The speaker can remember the painted bodies of the indigenous people. They gathered on cultural occasions often painting their bodies. According to the speaker, their colorful celebrations are now a dream. The world forgot about the traditions of indigenous people like a dream seen during a nap. Through this line, Wright describes how quickly people forget their values.
Not only that, the nomadic tribes who knew no rest are now standing still. Their feet are poised as they are no more. With these ancient people, their culture also went underneath, below the dust of time.
Only the rider’s heart
halts at a sightless shadow, an unsaid word
that fastens in the blood of the ancient curse,
the fear as old as Cain.
In the last stanza of “Bora Ring”, Wright again creates a contrast as she had created in the second stanza. Here, she shows a rider, probably the speaker. The rider can also be a metaphorical representation of the poet. She rides through her cultural past and halts near the sites where once indigenous people gathered. Her cultural past is like a “sightless shadow”. A shadow that cannot be seen. It is formless as if at any point it did not exist.
A word rings heavy in her heart. It can be “violence”, “evil”, “murder”, or anything hearing which one’s heart goes numb. This word is related to the “ancient curse” of the biblical character, Cain. He was the first human-born sinner. It is believed that the chain of vices began with this ancient act of violence.
By referring to this biblical symbol of evil, the poet somehow tries to justify the point that what happened with her people was destined to happen. But, her heart bubbles in anger, anguish, and angst for those whose cruel sickles displanted the innocent men from their roots and snapped their cultural shoots.
Judith Wright’s poem “Bora Ring” appears in the poetry collection by the same title. It was published in 1946. Wright was an aboriginal poet who voiced her concerns about indigenous culture and rights through her poetry. In this poem, she specifically points at the initiation ceremony of indigenous Australians. During this rite, boys who attained puberty gathered at a sacred site and were accepted into manhood. The term “Bora” originates from the site where the rite was performed. Different clans had their unique traditions revolving around this rite. In “Bora Ring”, Wright laments the loss of these rituals as well as the aboriginal culture.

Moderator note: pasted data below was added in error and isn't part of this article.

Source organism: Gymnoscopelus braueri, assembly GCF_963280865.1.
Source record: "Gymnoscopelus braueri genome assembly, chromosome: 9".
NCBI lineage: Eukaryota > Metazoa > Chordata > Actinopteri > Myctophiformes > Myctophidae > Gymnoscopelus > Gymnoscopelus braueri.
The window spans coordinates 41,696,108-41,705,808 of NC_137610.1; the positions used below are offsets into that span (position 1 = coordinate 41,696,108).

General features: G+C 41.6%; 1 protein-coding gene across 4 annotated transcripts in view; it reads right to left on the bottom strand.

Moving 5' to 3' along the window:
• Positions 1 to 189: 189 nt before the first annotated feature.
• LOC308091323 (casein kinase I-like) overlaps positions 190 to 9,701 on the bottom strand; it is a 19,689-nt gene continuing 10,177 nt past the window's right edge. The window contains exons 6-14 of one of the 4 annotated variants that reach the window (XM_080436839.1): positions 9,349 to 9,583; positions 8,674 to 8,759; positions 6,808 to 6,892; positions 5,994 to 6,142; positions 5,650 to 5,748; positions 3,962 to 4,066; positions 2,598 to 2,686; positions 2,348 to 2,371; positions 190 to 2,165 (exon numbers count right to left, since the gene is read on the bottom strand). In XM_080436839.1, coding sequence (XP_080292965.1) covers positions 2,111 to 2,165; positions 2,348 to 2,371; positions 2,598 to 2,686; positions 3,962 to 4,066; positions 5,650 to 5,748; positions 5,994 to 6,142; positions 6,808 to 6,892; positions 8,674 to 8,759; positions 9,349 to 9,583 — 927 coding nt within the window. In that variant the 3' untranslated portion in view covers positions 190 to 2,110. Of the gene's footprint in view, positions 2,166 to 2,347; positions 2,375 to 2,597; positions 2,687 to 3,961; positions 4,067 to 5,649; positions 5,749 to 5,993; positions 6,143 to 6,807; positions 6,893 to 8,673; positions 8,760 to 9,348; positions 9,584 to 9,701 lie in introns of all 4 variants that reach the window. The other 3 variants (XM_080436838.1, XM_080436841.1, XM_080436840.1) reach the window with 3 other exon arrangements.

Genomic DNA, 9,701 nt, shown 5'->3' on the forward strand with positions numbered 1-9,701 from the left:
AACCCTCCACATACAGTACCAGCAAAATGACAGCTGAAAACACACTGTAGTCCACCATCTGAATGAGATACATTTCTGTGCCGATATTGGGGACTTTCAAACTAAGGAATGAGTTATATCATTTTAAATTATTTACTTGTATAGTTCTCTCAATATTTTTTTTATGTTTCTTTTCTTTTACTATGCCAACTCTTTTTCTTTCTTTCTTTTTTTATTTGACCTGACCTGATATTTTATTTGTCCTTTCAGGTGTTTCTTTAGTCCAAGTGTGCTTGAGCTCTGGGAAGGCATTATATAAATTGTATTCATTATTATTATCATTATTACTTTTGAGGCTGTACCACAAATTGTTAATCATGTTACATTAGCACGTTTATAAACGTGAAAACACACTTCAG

Questions and Answers
The poem “Bora Ring” by Judith Wright is about a speaker’s lamentation on the loss of her culture. She nostalgically creates a contrast between the present and the past in order to portray how the cultural values and traditions faded away.
The poem was written around 1946. It was published in the poetry collection by the same title.
“Bora Ring” is important as it is a critical touchstone for knowing about an indigenous speaker’s culture. It helps readers to analyze how one’s culture was shaped by outsiders who did not care about the insiders’ values and customs.
The grass marks the “dancing-ring” where once the Bora ceremony was performed.
The term “Corroboree” is an Australian term. It is the name of a traditional dance ceremony of the indigenous people of Australia.
Similar Poems about Aboriginal Culture
- “Aboriginal Australia” by Jack Davis — In this poem, Davis talks about the bloody colonial era during which several indigenous people were killed.
- “Failure of Communion” by Judith Wright — This piece can be interpreted as a speaker’s sense of hopelessness resulting from the discord in her culturally divided mind.
- “Dreamtime” by Oodgeroo Noonuccal — This poem is about the traditional concept of Dreamtime and one speaker’s sense of loss.
- About Bora — Read about the history of this initiation ceremony of indigenous Australians.
- Facts about Aboriginal Australians — Learn some interesting facts about the indigenous people of Australia.
- Who was Judith Wright? — Read about the poet’s life.
- About Judith Wright — Learn more about the poet and her works.